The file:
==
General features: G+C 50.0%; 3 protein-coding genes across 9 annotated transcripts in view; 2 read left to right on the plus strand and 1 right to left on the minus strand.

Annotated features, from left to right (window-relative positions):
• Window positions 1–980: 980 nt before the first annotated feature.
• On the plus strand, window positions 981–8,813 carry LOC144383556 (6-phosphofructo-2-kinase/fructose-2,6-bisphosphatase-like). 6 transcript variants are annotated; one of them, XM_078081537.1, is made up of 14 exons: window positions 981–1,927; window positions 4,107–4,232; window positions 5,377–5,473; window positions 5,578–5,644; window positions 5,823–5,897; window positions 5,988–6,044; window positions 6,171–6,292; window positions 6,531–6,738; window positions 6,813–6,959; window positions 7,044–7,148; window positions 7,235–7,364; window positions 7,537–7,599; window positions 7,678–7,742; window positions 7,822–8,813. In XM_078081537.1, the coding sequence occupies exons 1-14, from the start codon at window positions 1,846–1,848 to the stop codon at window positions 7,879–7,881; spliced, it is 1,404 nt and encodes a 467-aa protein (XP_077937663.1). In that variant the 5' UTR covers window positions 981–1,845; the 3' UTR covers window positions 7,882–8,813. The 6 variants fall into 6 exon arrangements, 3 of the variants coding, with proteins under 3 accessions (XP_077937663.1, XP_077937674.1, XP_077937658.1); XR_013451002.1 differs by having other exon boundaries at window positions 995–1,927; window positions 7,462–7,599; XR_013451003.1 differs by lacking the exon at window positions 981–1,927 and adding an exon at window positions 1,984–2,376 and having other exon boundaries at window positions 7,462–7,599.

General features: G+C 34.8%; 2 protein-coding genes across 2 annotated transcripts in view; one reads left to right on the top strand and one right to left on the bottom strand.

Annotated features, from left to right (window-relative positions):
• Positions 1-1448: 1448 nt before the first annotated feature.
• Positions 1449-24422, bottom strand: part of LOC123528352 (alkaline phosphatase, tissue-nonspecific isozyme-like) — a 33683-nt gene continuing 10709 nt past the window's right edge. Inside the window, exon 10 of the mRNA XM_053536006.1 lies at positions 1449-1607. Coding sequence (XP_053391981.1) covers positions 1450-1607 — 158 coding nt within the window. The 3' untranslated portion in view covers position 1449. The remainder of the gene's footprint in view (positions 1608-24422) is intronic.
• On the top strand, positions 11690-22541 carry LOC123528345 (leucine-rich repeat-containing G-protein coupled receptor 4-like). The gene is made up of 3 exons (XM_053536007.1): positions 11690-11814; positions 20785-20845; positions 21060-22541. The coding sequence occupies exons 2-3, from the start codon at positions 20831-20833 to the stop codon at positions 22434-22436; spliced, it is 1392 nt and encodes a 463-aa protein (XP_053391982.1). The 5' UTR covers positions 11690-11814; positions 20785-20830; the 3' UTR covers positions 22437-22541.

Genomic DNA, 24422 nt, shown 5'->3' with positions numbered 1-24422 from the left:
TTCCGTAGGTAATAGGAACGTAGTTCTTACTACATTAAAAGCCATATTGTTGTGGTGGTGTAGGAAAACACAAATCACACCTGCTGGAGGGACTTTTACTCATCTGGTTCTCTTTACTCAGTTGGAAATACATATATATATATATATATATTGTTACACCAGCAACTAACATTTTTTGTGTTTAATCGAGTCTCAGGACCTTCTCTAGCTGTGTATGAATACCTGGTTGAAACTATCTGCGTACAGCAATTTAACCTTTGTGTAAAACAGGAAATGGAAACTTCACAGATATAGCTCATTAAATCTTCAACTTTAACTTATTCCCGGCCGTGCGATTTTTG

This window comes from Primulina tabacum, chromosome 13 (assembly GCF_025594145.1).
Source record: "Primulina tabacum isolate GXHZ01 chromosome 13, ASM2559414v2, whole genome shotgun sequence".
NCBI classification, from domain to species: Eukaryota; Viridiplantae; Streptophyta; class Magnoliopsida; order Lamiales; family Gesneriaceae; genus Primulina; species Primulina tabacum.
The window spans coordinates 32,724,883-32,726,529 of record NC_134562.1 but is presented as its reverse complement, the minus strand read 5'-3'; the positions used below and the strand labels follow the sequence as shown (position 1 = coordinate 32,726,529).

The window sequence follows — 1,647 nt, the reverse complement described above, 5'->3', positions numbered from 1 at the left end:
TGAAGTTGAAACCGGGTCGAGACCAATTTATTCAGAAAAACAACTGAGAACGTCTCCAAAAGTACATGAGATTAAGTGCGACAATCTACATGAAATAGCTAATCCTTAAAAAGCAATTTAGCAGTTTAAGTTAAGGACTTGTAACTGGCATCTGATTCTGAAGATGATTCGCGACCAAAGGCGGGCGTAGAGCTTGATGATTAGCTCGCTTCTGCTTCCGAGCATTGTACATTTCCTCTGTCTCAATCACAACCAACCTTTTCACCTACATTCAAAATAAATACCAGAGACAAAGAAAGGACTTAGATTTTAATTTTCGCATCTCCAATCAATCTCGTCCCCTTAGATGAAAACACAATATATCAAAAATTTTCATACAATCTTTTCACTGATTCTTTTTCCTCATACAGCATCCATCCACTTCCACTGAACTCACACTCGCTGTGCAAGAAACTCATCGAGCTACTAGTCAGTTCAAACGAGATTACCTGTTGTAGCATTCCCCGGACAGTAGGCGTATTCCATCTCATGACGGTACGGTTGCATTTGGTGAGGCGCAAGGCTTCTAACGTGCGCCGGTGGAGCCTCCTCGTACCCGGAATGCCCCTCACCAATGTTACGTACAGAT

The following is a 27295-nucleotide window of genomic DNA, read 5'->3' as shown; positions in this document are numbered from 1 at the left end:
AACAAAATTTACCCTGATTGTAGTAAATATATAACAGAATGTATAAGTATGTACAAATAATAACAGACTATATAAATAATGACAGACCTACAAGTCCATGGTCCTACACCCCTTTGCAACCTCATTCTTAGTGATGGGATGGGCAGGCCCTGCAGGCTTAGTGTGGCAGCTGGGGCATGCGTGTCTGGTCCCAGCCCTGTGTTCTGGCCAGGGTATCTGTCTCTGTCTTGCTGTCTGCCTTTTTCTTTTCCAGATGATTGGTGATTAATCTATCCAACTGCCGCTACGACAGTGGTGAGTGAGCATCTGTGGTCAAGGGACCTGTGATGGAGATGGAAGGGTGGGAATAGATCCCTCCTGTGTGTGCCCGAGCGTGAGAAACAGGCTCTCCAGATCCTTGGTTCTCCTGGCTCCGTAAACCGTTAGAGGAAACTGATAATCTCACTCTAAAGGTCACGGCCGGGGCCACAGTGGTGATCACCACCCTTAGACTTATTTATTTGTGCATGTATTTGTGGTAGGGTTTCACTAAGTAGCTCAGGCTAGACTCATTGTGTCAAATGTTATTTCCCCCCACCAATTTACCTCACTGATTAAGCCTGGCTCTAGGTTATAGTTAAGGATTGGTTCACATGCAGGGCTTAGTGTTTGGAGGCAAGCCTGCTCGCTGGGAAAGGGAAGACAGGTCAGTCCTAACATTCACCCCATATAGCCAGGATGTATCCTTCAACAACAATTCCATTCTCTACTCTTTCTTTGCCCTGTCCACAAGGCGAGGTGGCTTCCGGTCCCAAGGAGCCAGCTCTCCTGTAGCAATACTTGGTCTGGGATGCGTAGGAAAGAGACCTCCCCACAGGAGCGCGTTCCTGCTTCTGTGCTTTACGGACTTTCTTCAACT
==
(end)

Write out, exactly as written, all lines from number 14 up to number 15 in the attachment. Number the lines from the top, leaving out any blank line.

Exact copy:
NCBI classification, from domain to species: Eukaryota; Viridiplantae; Streptophyta; class Magnoliopsida; order Lamiales; family Gesneriaceae; genus Primulina; species Primulina tabacum.
The window spans coordinates 32,724,883-32,726,529 of record NC_134562.1 but is presented as its reverse complement, the minus strand read 5'-3'; the positions used below and the strand labels follow the sequence as shown (position 1 = coordinate 32,726,529).